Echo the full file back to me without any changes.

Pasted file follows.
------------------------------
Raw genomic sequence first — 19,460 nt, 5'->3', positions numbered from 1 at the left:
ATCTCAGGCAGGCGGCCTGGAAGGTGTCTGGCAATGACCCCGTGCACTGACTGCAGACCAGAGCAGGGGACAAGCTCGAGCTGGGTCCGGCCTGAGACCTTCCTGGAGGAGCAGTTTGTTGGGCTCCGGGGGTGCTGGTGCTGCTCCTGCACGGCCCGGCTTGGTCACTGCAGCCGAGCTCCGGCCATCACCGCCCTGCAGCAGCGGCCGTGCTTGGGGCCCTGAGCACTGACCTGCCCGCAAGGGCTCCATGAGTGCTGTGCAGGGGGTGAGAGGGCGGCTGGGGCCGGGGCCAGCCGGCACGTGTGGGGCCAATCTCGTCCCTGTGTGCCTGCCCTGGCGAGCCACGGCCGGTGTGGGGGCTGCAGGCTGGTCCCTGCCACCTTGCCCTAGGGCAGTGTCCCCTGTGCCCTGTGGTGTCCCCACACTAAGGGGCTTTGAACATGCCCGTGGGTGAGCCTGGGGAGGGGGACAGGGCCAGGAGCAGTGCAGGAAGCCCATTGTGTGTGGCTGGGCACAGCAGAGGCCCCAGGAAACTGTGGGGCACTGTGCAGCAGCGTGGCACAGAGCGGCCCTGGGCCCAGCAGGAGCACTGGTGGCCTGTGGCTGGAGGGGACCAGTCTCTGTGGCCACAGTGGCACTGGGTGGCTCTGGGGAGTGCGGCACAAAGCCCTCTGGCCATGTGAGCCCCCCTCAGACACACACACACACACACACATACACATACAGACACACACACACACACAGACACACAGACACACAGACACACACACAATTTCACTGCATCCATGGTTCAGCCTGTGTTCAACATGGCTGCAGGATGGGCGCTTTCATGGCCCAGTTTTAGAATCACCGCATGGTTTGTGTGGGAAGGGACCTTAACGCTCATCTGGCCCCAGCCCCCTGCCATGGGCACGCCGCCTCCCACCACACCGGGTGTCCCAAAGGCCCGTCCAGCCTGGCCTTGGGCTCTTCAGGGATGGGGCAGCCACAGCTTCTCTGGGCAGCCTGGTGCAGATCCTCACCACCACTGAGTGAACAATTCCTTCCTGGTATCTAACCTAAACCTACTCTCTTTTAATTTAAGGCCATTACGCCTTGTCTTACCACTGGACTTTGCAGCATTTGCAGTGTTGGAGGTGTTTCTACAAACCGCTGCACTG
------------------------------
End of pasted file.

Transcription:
Raw genomic sequence first — 19,460 nt, 5'->3', positions numbered from 1 at the left:
ATCTCAGGCAGGCGGCCTGGAAGGTGTCTGGCAATGACCCCGTGCACTGACTGCAGACCAGAGCAGGGGACAAGCTCGAGCTGGGTCCGGCCTGAGACCTTCCTGGAGGAGCAGTTTGTTGGGCTCCGGGGGTGCTGGTGCTGCTCCTGCACGGCCCGGCTTGGTCACTGCAGCCGAGCTCCGGCCATCACCGCCCTGCAGCAGCGGCCGTGCTTGGGGCCCTGAGCACTGACCTGCCCGCAAGGGCTCCATGAGTGCTGTGCAGGGGGTGAGAGGGCGGCTGGGGCCGGGGCCAGCCGGCACGTGTGGGGCCAATCTCGTCCCTGTGTGCCTGCCCTGGCGAGCCACGGCCGGTGTGGGGGCTGCAGGCTGGTCCCTGCCACCTTGCCCTAGGGCAGTGTCCCCTGTGCCCTGTGGTGTCCCCACACTAAGGGGCTTTGAACATGCCCGTGGGTGAGCCTGGGGAGGGGGACAGGGCCAGGAGCAGTGCAGGAAGCCCATTGTGTGTGGCTGGGCACAGCAGAGGCCCCAGGAAACTGTGGGGCACTGTGCAGCAGCGTGGCACAGAGCGGCCCTGGGCCCAGCAGGAGCACTGGTGGCCTGTGGCTGGAGGGGACCAGTCTCTGTGGCCACAGTGGCACTGGGTGGCTCTGGGGAGTGCGGCACAAAGCCCTCTGGCCATGTGAGCCCCCCTCAGACACACACACACACACACACATACACATACAGACACACACACACACACAGACACACAGACACACAGACACACACACAATTTCACTGCATCCATGGTTCAGCCTGTGTTCAACATGGCTGCAGGATGGGCGCTTTCATGGCCCAGTTTTAGAATCACCGCATGGTTTGTGTGGGAAGGGACCTTAACGCTCATCTGGCCCCAGCCCCCTGCCATGGGCACGCCGCCTCCCACCACACCGGGTGTCCCAAAGGCCCGTCCAGCCTGGCCTTGGGCTCTTCAGGGATGGGGCAGCCACAGCTTCTCTGGGCAGCCTGGTGCAGATCCTCACCACCACTGAGTGAACAATTCCTTCCTGGTATCTAACCTAAACCTACTCTCTTTTAATTTAAGGCCATTACGCCTTGTCTTACCACTGGACTTTGCAGCATTTGCAGTGTTGGAGGTGTTTCTACAAACCGCTGCACTG